That day came when Emily and Ryan were visiting AHS looking for a cat to adopt. They also decided to “just look” at the dogs that day, but already had two dogs and had no intention of getting a third. They spotted Juno and noticed her sweet face and gentle demeanor. All that night they couldn’t stop thinking about her and were back the very next day to bring her home.
Juno quickly settled in with Emily, Ryan, and their two other dogs, Maverick and Domino. She loves playing with her new canine brothers and they are often found snuggled up on the couch after a full day of playtime, Juno snoring away.
Emily introduces Juno to as many people as she can, making sure pit bulls are portrayed in a positive light. “Juno works hard at changing perceptions with her kisses and good manners,” says Emily.
Juno has changed the minds of many who doubted the breed. Just last month they were in Petsmart when two small children approached them. Juno sat patiently, wagging her tail while the kids hugged her. Their mother was shocked; she told Emily she had never seen a pit bull that was so gentle and calm. “It made me so proud and grateful to have her in my life,” says Emily. “So many people fall in love with her after meeting her.”
With National Pit Bull Awareness Day coming up on October 22, Animal Humane Society and Kindest Cut, a new low-cost spay/neuter service provided in partnership with AHS, are celebrating the breed with a fun and educational family and dog friendly event that includes free spay/neuter services for pit bulls.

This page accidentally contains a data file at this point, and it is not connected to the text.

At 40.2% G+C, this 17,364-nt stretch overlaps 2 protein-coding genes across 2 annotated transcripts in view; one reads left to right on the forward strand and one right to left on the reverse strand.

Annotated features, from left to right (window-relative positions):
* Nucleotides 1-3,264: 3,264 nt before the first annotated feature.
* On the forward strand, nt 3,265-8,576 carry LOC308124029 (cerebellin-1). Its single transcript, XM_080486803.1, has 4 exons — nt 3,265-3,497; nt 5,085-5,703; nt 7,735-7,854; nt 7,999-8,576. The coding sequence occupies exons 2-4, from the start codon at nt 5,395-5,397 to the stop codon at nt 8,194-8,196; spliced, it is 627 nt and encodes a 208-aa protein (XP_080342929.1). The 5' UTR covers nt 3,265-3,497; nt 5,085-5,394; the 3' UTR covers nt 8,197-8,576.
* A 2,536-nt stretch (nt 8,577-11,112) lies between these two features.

The event will take place from 10 a.m. – 2 p.m. at the Neighborhood House in St. Paul. In addition to providing free spay/neuter surgeries for pit bulls there will also be a free microchip clinic, snacks, games, and Animal Humane Society educators and dog trainers on hand to talk about this wonderful breed. Click here for more information.
We know that a collar and ID tag is the best protection you have against losing your pet. An ID tag provides a quick and simple way for someone who finds a lost pet to contact the owner and get that pet back home safely. Yet many of us still haven’t taken this simple precaution. To help us help more pets find their way home, please take our brief survey on pet identification.
Animal Humane Society is fortunate to have many generous supporters who spend their own time, money, and effort to help the animals we care for by organizing events that benefit AHS. These fundraisers vary in type and size and include garage sales, car washes, athletic tournaments, bake sales and more.